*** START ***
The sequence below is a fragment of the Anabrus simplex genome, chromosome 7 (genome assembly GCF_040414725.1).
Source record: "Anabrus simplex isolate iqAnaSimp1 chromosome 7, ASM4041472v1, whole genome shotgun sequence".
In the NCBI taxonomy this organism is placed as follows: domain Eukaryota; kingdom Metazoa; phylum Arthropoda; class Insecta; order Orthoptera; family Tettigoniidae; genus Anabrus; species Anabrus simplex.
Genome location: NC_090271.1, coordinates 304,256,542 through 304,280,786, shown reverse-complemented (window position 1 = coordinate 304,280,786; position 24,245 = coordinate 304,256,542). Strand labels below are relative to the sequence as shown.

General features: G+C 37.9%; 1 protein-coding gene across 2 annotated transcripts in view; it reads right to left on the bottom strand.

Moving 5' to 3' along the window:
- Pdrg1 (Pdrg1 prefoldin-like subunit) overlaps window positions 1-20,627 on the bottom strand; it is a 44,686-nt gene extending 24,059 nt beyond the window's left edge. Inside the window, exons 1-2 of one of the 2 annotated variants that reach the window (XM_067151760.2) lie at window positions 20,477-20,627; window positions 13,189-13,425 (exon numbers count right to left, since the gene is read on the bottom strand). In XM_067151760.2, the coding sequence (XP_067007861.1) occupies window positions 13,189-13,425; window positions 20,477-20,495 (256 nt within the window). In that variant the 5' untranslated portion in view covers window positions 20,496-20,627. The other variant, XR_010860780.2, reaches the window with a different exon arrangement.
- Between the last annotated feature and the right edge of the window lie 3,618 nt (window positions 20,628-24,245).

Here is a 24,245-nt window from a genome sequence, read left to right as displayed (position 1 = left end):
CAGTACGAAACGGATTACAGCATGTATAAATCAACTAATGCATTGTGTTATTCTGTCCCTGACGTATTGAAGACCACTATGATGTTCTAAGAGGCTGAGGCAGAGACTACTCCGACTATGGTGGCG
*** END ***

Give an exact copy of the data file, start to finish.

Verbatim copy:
The sequence below is a fragment of the Anabrus simplex genome, chromosome 7 (genome assembly GCF_040414725.1).
Source record: "Anabrus simplex isolate iqAnaSimp1 chromosome 7, ASM4041472v1, whole genome shotgun sequence".
In the NCBI taxonomy this organism is placed as follows: domain Eukaryota; kingdom Metazoa; phylum Arthropoda; class Insecta; order Orthoptera; family Tettigoniidae; genus Anabrus; species Anabrus simplex.
Genome location: NC_090271.1, coordinates 304,256,542 through 304,280,786, shown reverse-complemented (window position 1 = coordinate 304,280,786; position 24,245 = coordinate 304,256,542). Strand labels below are relative to the sequence as shown.

General features: G+C 37.9%; 1 protein-coding gene across 2 annotated transcripts in view; it reads right to left on the bottom strand.

Moving 5' to 3' along the window:
- Pdrg1 (Pdrg1 prefoldin-like subunit) overlaps window positions 1-20,627 on the bottom strand; it is a 44,686-nt gene extending 24,059 nt beyond the window's left edge. Inside the window, exons 1-2 of one of the 2 annotated variants that reach the window (XM_067151760.2) lie at window positions 20,477-20,627; window positions 13,189-13,425 (exon numbers count right to left, since the gene is read on the bottom strand). In XM_067151760.2, the coding sequence (XP_067007861.1) occupies window positions 13,189-13,425; window positions 20,477-20,495 (256 nt within the window). In that variant the 5' untranslated portion in view covers window positions 20,496-20,627. The other variant, XR_010860780.2, reaches the window with a different exon arrangement.
- Between the last annotated feature and the right edge of the window lie 3,618 nt (window positions 20,628-24,245).

Here is a 24,245-nt window from a genome sequence, read left to right as displayed (position 1 = left end):
CAGTACGAAACGGATTACAGCATGTATAAATCAACTAATGCATTGTGTTATTCTGTCCCTGACGTATTGAAGACCACTATGATGTTCTAAGAGGCTGAGGCAGAGACTACTCCGACTATGGTGGCG